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About this Blog

As enterprise supply chains and consumer demand chains have beome globalized, they continue to inefficiently share information “one-up/one-down”. Profound "bullwhip effects" in the chains cause managers to scramble with inventory shortages and consumers attempting to understand product recalls, especially food safety recalls. Add to this the increasing usage of personal mobile devices by managers and consumers seeking real-time information about products, materials and ingredient sources. The popularity of mobile devices with consumers is inexorably tugging at enterprise IT departments to shifting to apps and services. But both consumer and enterprise data is a proprietary asset that must be selectively shared to be efficiently shared.

About Steve Holcombe

Unless otherwise noted, all content on this company blog site is authored by Steve Holcombe as President & CEO of Pardalis, Inc. More profile information: View Steve Holcombe's profile on LinkedIn

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Entries in msds (1)


The Roots of Common Point Authoring (CPA)

Common Point Authoring (CPA) is timely and relevant for amerliorating the fear factors revolving around data ownership. Those fears are multiplying from the every increasing usage of unique identification on the Internet as applied to both people (e.g., social security numbers) and products (e.g., unique electronic product numbers and RFID tags).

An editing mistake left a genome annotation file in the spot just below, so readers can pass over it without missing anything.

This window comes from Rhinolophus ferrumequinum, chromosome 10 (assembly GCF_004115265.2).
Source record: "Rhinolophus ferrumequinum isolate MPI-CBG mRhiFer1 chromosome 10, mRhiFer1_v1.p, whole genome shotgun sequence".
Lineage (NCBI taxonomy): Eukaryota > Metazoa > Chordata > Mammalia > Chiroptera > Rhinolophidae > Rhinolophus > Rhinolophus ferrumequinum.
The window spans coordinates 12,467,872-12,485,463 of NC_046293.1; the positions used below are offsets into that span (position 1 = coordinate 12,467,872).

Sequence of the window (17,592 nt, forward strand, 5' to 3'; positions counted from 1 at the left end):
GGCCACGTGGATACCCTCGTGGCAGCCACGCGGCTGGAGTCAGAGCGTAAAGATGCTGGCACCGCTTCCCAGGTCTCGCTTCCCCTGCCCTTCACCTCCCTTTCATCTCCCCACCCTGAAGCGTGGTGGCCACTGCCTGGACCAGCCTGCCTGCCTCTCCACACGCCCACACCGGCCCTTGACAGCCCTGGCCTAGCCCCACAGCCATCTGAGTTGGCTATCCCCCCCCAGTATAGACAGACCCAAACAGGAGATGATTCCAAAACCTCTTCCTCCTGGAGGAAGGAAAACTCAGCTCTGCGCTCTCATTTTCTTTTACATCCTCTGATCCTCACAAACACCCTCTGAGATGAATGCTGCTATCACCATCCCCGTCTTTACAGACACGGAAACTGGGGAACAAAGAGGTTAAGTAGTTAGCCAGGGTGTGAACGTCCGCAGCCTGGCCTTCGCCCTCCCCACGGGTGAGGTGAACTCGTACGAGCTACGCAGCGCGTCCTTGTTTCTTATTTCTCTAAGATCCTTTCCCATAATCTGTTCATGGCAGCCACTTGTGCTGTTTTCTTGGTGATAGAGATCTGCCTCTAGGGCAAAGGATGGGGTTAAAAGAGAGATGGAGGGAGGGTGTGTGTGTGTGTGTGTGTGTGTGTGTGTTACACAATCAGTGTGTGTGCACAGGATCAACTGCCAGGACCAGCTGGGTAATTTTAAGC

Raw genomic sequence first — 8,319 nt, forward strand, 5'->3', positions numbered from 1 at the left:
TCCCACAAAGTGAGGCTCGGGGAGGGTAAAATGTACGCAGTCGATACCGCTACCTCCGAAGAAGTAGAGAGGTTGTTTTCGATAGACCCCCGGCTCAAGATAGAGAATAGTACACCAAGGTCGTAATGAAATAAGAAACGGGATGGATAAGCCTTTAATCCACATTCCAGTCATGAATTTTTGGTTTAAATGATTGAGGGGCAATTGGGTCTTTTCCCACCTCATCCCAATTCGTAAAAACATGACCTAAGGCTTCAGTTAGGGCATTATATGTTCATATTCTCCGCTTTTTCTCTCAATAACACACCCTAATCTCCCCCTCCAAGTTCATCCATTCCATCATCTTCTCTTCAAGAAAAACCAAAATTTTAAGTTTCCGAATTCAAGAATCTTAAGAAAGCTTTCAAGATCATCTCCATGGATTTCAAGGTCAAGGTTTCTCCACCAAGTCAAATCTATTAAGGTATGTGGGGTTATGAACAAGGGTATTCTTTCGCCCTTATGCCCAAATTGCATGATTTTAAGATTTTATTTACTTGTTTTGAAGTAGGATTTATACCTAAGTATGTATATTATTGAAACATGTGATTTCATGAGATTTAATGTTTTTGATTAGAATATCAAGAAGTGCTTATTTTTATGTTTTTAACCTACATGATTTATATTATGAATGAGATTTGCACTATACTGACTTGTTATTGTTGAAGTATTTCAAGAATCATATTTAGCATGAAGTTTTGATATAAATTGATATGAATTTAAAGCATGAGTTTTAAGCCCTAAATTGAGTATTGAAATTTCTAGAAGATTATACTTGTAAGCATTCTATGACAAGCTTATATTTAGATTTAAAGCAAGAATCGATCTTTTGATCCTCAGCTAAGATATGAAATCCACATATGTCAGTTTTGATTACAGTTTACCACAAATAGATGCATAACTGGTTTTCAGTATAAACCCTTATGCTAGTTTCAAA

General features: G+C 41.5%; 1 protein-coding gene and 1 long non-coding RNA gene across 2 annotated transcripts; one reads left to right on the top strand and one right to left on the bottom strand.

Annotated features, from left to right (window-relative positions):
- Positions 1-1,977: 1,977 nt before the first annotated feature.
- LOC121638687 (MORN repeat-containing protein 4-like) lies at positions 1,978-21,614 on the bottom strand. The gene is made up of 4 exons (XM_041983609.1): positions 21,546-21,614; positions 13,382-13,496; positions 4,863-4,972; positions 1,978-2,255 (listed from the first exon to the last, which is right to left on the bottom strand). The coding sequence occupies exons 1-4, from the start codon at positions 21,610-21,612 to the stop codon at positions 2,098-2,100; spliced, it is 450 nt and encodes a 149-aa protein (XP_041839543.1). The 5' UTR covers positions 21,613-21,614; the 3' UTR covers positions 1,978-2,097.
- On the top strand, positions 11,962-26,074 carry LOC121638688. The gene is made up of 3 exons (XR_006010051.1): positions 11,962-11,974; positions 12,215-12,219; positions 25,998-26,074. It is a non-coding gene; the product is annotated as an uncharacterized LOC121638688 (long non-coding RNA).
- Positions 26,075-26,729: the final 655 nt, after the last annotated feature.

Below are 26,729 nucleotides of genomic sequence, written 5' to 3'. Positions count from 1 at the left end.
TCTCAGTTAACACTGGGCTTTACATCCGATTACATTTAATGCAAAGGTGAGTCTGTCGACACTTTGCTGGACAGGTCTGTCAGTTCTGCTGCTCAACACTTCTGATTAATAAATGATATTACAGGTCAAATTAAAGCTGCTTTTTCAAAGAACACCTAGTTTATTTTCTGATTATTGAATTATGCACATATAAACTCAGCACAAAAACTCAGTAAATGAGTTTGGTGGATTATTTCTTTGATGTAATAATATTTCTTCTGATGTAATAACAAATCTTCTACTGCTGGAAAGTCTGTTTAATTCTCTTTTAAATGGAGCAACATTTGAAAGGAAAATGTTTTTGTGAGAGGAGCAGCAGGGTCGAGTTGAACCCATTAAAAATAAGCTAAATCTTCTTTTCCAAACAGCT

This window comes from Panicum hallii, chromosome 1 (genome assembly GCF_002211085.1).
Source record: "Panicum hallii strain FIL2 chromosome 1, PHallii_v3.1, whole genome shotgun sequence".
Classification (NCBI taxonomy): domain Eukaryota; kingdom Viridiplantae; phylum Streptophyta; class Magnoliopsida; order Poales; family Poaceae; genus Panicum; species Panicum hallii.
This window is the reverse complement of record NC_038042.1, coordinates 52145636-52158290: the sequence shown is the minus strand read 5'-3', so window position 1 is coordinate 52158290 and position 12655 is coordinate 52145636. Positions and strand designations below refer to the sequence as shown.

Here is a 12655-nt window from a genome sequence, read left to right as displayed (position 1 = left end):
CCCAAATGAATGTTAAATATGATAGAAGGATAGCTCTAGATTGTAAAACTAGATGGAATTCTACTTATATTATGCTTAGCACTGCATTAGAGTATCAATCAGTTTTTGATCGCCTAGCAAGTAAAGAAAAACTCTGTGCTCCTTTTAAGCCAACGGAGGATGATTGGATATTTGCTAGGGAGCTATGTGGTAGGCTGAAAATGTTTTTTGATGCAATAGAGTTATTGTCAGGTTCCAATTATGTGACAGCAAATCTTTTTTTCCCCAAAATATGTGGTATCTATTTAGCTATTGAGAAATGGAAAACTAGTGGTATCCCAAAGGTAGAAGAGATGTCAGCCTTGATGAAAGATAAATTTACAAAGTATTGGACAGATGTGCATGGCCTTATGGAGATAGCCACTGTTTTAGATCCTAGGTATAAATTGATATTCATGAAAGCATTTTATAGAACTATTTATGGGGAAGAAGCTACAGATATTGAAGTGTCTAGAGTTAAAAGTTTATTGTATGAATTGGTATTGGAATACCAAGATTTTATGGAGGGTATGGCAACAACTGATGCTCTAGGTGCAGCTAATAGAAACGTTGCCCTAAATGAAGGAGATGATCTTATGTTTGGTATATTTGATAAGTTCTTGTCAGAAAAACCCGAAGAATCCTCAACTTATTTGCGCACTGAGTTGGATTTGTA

Q&A: What is an informational object?

Consider the electronic form of this document (the one you are reading right now) as an example of a informational object. Imagine that you are the author and owner of this informational object. Imagine that each paragraph of this object has a granular on/off switch that you control. Imagine being able to granularly control who sees which paragraph even as your informational object is electronically shared one-step, two-steps, three-steps, etc., down a supply chain with people or businesses you have never even heard of. Now further imagine being able to control the access to individual data elements within each of those paragraphs.

The methods for CPA were first envisioned in regards to transforming the authoring of paper-based material safety data sheets (MSDSs) in the chemical industry into a market-driven, electronic service provided by chemical manufacturers for their supply chain customers. You may think of MSDSs as a type of chemical pedigree document authored by chemical manufacturers and then handed down a multi-party supply chain as it follows the trading of the chemical.

At the time, we crunched some numbers and found that MSDSs offered as a globally accessible software service could be provided to downstream users for significantly less than what it cost them to handle paper MSDSs. But we further recognized that our business model for global software services wouldn’t work very well unless the fear factors revolving around MSDSs offered as a service were technologically addressed.

That is, we asked the question, “How can electronic information be granularly controlled by the original author (i.e., creator) as it is shared down a supply chain?”